Reimagining Cleveland’s Lakefront: A Vision of Collaboration And Inclusivity

In a recent panel discussion covered by, Cuyahoga County Executive Chris Ronayne and Cleveland Mayor Justin Bibb asserted their shared commitment to redeveloping downtown Cleveland’s lakefront, overcoming past challenges and promising to transform it into an inclusive and accessible community asset. The event, titled “It Takes A Planner,” was sponsored by Advance Ohio and the American Planning Association and moderated by reporter Steven Litt.

Executive Ronayne emphasized the importance of strategic alliances, highlighting that successful redevelopment requires cooperation from the public sector, private entities, and non-profit organizations. His vision includes enhancing the city’s appeal by creating accessible pathways to the waterfront, thereby enriching the residents’ quality of life and strengthening Cuyahoga County’s tax base.

Mayor Bibb echoed this collaborative sentiment. He acknowledged Cleveland’s previous struggles with lakefront development plans but emphasized his optimism for the future, given the unique alignment between his office and the county executive’s.

For decades, city planners, developers, and civic organizations have proposed numerous plans to enhance the downtown lakefront and improve its connectivity with Lake Erie. These ambitious visions have historically been hindered by infrastructural barriers, such as the Ohio 2 shoreway and rail lines.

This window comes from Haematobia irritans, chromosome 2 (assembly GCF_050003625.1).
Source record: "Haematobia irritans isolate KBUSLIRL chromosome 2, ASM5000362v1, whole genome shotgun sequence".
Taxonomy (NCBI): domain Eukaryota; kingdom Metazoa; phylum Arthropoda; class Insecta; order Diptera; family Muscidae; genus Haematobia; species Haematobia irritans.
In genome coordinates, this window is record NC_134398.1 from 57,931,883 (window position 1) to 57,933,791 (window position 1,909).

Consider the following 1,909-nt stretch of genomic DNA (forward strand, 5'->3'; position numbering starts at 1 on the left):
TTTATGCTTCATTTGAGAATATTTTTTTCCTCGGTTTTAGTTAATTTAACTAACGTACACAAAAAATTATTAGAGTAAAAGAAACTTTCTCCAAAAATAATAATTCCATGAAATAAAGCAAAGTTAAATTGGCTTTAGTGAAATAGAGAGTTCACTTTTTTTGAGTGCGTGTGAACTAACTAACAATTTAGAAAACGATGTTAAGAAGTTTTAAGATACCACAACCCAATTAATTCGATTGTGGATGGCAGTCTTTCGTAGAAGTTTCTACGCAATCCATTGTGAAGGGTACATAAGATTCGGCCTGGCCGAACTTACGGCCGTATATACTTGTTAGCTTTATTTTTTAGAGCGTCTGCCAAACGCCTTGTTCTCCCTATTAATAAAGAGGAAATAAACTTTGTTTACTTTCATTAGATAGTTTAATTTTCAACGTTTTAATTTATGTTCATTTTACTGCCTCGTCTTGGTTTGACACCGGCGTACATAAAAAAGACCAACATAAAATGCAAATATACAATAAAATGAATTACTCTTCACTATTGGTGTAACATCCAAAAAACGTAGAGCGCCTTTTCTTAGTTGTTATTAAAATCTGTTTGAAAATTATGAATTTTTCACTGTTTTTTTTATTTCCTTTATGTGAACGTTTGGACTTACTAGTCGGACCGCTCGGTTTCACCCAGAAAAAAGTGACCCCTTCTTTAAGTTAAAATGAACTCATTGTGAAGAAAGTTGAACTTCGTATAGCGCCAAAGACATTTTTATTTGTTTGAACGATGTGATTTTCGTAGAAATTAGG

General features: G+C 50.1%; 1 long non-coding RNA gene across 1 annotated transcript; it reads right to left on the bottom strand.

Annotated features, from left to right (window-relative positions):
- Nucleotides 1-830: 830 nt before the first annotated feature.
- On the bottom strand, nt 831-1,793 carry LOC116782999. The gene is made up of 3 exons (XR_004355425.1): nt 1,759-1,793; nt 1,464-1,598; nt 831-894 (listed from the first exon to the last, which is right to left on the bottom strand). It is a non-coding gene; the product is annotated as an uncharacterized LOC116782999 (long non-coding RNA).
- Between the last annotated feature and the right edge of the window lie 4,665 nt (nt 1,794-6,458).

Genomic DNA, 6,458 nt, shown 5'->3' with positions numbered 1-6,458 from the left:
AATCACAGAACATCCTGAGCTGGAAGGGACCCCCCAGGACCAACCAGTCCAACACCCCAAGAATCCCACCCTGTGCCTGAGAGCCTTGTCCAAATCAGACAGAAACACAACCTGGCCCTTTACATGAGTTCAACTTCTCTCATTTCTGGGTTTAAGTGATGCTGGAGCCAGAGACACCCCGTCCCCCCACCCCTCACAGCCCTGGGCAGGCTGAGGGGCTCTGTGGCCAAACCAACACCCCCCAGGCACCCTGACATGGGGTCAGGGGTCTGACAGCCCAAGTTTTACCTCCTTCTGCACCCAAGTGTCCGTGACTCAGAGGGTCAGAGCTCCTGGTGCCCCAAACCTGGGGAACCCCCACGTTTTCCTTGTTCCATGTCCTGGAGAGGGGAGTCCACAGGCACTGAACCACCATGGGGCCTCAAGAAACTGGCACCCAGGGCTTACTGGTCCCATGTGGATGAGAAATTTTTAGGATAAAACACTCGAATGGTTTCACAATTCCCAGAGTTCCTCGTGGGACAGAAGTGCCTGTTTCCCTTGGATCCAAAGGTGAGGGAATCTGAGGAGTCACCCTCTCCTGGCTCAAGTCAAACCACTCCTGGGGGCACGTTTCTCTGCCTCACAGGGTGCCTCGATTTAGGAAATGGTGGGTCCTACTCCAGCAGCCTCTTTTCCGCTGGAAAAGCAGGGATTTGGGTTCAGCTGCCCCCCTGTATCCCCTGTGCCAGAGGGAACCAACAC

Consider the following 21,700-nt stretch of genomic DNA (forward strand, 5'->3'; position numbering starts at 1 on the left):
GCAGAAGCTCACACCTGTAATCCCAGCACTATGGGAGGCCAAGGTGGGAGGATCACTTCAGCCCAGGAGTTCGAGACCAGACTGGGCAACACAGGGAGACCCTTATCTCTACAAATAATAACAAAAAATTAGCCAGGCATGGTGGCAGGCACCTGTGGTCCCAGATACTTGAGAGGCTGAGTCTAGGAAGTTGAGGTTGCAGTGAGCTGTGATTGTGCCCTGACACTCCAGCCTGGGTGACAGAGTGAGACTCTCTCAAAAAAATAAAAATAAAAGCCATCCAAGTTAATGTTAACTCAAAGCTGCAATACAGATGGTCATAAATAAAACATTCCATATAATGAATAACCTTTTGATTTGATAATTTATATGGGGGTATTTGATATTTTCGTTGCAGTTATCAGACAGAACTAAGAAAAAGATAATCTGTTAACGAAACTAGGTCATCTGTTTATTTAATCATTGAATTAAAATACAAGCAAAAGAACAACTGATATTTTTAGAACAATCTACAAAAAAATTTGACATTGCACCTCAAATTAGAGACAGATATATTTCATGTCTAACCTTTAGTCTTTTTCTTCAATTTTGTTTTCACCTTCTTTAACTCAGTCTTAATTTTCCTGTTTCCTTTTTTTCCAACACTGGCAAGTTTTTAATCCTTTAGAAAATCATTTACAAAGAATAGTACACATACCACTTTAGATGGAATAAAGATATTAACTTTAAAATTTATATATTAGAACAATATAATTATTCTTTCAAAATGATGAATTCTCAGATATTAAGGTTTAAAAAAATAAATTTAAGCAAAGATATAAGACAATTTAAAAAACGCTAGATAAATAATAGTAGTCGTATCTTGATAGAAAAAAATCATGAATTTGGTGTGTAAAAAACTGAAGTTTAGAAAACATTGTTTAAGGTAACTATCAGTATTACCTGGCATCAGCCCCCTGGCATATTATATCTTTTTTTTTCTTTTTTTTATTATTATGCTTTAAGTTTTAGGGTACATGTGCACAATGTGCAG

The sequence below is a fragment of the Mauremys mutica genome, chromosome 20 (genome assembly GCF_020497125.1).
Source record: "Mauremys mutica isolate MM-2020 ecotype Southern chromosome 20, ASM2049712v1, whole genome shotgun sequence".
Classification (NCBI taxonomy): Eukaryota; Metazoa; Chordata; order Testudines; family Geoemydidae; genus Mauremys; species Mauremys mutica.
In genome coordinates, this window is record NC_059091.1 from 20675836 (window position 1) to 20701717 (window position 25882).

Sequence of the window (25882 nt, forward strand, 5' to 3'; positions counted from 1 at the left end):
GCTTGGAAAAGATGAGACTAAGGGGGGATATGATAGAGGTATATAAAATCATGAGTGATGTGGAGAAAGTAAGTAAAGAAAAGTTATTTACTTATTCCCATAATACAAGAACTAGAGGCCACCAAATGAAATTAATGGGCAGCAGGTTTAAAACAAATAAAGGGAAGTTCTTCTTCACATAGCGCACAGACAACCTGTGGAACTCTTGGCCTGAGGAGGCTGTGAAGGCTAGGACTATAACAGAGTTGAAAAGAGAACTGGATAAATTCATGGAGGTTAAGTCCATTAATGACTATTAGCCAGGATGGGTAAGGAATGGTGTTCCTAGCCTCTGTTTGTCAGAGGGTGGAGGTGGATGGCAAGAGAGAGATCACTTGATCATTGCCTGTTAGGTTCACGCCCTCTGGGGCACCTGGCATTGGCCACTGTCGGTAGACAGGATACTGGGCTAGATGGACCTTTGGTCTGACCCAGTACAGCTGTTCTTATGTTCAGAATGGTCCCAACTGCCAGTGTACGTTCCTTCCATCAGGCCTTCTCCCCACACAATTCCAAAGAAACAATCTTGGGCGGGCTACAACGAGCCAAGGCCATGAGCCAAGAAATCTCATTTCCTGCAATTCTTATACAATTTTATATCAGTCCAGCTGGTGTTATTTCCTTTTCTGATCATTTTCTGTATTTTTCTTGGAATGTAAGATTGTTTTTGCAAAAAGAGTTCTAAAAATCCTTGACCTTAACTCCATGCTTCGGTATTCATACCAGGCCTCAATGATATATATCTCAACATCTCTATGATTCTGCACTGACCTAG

However, Ronayne noted several promising prospects. Cuyahoga County is seeking proposals for a new courthouse and considering plans for a new jail that could free up substantial space near the lake for development.

The collaboration was recently challenged when Cuyahoga County Council delayed a decision on Cleveland’s proposal to form a lakefront development authority, the Northcoast Development Corp, with the county. Yet, both Ronayne and Bibb remain hopeful that council members will come to appreciate the value of this initiative.

Mayor Bibb added a poignant perspective, acknowledging Cleveland’s history of racial segregation. He shared personal experiences highlighting the lakefront’s symbolic inaccessibility and emphasized the opportunity to use the lakefront master plan to dismantle these historic barriers.

Both Bibb and Ronayne assured residents that their voices are crucial to the redevelopment process and will continue to be heard. Executive Ronayne underscored this sentiment by proposing a Freshwater Institute aimed at educating the next generation about water ecology.

The panel also included Brian Zimmerman, CEO of Cleveland Metroparks, Joyce Pan Huang, city Planning Director, and Mary Cierebiej, executive director of the Cuyahoga County Planning Commission.

As the Green Ribbon Coalition, we stand firmly in support of these inclusive, environmentally-conscious endeavors. We believe that access to our beautiful waterfronts should be a right enjoyed by all. Stay tuned as we continue to monitor and advocate for these critical initiatives to ensure they align with our mission of a greener and more inclusive Cleveland.